and 2% had mantle cell lymphomas. Two thirds of patients had bone marrow
involvement, 31% had elevated baseline lactate dehydrogenase (LDH), and 43%
had bulky disease (larger than 5 cm). Median age was 49 year (range, 23 to 66
Of 76 patients, 72 (95%) had a confirmed response. "Median
duration has not been reached, but responses continued at 5 years in 61% of
patients. Of these, 57 (75%) had a confirmed complete response (CR), and 45
of these patients remain in CR at 30 to 66 months," Dr. Kaminski said.
Five-year progression-free survival for all patients is 58.9% at a median
follow-up of 49.3 months. Progression-free survival was significantly greater
in patients who had a complete remission.
Grade 4 hematologic toxicity occurred in 5% of patients, but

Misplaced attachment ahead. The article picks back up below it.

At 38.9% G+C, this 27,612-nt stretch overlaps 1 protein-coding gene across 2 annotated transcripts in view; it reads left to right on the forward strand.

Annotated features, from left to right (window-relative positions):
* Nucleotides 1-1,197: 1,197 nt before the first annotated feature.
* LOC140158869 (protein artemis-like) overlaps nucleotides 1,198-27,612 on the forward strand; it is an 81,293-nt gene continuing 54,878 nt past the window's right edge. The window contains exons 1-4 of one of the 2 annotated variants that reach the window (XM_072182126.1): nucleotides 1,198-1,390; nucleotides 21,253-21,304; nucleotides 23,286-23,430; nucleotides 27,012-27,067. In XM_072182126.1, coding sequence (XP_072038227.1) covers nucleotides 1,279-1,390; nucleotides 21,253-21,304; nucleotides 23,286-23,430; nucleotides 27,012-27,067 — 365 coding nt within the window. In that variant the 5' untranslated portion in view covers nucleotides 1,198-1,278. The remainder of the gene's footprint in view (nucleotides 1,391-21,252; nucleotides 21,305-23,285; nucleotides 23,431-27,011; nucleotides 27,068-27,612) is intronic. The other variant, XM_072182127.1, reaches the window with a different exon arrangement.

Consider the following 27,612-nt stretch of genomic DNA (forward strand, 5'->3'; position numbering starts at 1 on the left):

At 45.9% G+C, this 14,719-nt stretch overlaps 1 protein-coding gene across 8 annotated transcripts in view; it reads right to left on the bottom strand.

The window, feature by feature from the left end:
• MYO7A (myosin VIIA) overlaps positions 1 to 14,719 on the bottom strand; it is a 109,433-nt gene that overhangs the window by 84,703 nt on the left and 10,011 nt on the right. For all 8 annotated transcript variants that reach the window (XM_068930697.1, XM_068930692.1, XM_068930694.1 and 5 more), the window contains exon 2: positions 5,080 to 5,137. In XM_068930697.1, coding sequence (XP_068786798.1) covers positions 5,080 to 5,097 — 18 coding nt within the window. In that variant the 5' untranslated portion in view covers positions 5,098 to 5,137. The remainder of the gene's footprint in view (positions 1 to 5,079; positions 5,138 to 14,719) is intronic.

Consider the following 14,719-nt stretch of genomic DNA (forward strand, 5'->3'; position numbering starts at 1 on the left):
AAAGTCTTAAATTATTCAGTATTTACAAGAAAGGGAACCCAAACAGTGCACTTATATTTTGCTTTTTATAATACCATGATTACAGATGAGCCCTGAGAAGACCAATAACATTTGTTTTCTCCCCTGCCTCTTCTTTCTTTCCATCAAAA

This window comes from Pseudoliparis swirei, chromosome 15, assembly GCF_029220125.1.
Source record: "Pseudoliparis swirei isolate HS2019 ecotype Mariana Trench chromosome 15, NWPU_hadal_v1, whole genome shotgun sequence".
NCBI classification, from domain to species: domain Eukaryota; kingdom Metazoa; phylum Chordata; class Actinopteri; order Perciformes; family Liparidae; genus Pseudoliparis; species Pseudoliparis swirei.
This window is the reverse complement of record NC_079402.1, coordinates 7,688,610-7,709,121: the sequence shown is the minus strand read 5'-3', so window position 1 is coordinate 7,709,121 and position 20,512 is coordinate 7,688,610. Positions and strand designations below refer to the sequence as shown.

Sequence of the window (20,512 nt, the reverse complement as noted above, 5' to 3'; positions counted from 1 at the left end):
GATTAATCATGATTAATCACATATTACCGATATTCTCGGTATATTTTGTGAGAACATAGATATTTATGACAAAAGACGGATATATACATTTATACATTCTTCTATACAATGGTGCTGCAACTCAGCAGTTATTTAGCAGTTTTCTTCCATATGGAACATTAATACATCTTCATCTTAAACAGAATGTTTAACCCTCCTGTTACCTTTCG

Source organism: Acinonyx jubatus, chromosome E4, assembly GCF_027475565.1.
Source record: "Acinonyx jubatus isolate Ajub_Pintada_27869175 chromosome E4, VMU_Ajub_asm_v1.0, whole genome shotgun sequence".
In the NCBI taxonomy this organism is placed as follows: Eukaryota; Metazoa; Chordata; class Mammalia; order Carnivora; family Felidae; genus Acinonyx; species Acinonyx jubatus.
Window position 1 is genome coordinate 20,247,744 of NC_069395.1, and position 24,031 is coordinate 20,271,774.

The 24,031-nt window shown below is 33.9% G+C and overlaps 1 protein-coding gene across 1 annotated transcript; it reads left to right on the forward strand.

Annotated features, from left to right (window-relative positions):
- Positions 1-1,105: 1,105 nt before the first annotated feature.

none required supportive care. No myelodysplastic syndromes had been seen at
a median follow-up of 2.6 years; 7% of patients required thyroid
Human antimouse antibodies (HAMA) against tositumomab were
seen in 63% of patients. "This is significantly higher than observed in
studies of previously treated patients, where the cumulative incidence is
about 10%," Dr. Kaminski said. The development of HAMA has been a concern
because of the possibility that such antibodies might reduce the efficacy of
the therapeutic antibody, cause anaphylactic reactions, or lead to misleading
results in immunoassays. Dr. Kaminski told ONI that such concerns now
appear overblown in light of the durable CRs seen in patients in his studies
and the relatively low toxicity.
"I would like to see a head-to-head randomized controlled
trial of tositumo-mab vs a chemotherapy/rituximab regimen as front-line